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Temples

Nombre de Dios

The Pueblo Mágico Nombre de Dios was the starting point of the Franciscan missionaries evangelizing at Durango, Coahuila and Chihuahua states today’s territory. That’s why you can do religious tourism knowing of 16th century churches.

The most important is the Templo de San Francisco (Temple of San Francisco), in the town's main square. Here it’s where it was officiated the first mass in “name of God”. Today you can see its old facade vestiges with a semicircular arch that served as the main entrance and a couple of niches opened under an octagonal window.

Another religious construction flanking the square is the Parroquia de San Pedro Apóstol. It has the same 16th century facade where the Spanish settled to begin their expansion towards Zacatecas.

On Coronado Street, the Templo de Jesús Nazareno (Temple of Jesus Nazareno) represents a 400 years history. Behind its Baroque facade there are three articulated processional Christs (with mobile arms to lower them from the cross) and fresco paintings with some Way of the Cross passages.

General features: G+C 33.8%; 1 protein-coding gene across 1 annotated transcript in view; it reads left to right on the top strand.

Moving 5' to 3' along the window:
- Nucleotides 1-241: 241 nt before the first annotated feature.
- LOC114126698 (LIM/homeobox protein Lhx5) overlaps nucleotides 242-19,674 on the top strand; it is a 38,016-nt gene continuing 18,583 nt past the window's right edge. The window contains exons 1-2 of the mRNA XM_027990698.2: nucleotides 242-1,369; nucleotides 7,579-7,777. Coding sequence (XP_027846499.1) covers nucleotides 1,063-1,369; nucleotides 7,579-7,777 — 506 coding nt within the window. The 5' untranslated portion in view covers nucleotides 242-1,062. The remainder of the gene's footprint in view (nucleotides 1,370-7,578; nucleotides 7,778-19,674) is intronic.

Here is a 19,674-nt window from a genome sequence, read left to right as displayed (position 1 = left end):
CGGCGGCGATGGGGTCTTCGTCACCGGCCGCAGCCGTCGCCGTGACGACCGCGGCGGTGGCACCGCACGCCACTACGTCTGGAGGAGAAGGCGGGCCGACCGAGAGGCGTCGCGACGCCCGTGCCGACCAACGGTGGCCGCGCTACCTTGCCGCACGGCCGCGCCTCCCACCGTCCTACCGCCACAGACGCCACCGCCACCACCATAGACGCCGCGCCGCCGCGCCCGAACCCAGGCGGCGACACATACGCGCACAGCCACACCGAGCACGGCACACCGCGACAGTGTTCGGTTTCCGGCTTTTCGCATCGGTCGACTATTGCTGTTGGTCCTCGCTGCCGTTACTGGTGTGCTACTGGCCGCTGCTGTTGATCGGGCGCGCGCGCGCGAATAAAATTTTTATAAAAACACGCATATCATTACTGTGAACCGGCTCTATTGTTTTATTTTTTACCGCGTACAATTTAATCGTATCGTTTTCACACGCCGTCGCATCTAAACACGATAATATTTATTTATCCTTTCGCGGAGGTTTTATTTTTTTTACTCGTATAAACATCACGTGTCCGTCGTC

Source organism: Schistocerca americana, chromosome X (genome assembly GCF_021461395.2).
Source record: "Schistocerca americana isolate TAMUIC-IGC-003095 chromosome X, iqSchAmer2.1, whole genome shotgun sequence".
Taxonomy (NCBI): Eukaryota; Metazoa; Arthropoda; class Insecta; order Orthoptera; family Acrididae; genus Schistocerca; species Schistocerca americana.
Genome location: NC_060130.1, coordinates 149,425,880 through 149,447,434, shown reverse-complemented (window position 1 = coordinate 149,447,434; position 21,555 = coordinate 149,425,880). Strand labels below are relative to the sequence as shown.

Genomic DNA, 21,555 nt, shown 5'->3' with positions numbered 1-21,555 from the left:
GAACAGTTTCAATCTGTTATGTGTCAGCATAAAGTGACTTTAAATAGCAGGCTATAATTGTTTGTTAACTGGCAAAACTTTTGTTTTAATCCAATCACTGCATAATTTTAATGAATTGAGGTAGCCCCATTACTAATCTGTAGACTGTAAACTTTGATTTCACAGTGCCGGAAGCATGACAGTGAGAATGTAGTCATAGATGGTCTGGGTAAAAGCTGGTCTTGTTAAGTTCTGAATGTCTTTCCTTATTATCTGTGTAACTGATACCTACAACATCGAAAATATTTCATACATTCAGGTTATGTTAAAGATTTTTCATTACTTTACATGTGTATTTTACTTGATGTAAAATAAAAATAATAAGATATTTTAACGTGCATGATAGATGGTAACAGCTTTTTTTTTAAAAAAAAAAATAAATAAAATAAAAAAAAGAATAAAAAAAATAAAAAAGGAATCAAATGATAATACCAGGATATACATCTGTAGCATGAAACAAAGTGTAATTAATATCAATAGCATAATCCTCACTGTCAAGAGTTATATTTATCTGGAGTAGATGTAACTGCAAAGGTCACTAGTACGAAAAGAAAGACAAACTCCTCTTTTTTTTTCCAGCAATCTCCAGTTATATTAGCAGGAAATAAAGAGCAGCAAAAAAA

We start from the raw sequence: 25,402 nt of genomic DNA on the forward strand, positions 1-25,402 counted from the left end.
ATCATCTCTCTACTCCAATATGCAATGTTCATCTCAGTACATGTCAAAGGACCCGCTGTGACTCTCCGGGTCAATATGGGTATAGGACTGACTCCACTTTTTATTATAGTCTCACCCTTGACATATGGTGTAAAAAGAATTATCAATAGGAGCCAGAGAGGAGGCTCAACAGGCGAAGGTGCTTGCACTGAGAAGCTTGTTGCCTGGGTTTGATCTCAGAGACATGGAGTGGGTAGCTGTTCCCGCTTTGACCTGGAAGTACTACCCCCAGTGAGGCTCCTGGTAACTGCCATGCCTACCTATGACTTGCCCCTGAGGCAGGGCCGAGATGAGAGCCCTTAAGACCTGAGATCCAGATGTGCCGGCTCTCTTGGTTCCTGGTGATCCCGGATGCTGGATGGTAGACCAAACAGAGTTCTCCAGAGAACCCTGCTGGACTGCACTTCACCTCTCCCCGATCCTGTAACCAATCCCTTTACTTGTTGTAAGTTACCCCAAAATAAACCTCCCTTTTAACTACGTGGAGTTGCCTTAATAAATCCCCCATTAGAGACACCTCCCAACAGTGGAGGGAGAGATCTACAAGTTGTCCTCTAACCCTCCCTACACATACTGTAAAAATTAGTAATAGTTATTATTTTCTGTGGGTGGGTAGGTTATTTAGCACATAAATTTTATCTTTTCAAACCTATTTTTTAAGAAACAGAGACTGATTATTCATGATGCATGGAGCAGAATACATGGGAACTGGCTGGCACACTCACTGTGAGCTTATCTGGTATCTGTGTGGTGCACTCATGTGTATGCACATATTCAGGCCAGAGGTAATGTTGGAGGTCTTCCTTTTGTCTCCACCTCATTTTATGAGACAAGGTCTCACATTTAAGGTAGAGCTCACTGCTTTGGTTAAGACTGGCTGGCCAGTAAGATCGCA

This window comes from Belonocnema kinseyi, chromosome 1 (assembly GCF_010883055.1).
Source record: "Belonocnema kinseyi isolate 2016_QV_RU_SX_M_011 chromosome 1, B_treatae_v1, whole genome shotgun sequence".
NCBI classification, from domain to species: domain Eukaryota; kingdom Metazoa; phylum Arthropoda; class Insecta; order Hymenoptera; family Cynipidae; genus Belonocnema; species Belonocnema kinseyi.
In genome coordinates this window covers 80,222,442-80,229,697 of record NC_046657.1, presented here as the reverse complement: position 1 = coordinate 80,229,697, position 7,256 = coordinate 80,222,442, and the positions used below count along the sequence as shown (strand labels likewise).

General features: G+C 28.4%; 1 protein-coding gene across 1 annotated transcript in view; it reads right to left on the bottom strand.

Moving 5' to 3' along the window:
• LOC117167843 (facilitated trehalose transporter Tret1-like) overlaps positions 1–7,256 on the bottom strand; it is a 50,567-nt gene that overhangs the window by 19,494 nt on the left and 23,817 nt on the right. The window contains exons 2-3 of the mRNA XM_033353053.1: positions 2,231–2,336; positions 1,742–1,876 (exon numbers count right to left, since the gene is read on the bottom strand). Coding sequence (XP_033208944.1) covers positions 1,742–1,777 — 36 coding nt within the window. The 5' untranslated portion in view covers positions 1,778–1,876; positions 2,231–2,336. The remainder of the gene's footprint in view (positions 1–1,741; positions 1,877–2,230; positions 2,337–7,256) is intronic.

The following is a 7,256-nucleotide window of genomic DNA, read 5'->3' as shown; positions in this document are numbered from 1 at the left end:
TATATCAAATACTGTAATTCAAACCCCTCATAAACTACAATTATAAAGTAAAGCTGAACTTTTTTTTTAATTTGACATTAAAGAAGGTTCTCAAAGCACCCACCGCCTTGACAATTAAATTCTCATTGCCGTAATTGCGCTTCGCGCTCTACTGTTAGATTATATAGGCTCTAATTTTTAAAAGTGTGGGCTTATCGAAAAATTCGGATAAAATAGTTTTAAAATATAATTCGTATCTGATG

One of the most popular sculptures in this church is that of Santiago Apóstol mounted on his horse—its many faithful give him clothes and other objects. Perhaps one of the most curious is some spurs boots so that “he can go out for a walk in town”.

The Pueblo Mágico Nombre de Dios was the starting point of the Franciscan missionaries evangelizing at Durango, Coahuila and Chihuahua states today’s territory. That’s why you can do religious tourism knowing of 16th century churches.

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The most important is the Templo de San Francisco (Temple of San Francisco), in the town's main square. Here it’s where it was officiated the first mass in “name of God”. Today you can see its old facade vestiges with a semicircular arch that served as the main entrance and a couple of niches opened under an octagonal window.

Another religious construction flanking the square is the Parroquia de San Pedro Apóstol. It has the same 16th century facade where the Spanish settled to begin their expansion towards Zacatecas.

On Coronado Street, the Templo de Jesús Nazareno (Temple of Jesus Nazareno) represents a 400 years history. Behind its Baroque facade there are three articulated processional Christs (with mobile arms to lower them from the cross) and fresco paintings with some Way of the Cross passages.

One of the most popular sculptures in this church is that of Santiago Apóstol mounted on his horse—its many faithful give him clothes and other objects. Perhaps one of the most curious is some spurs boots so that “he can go out for a walk in town”.

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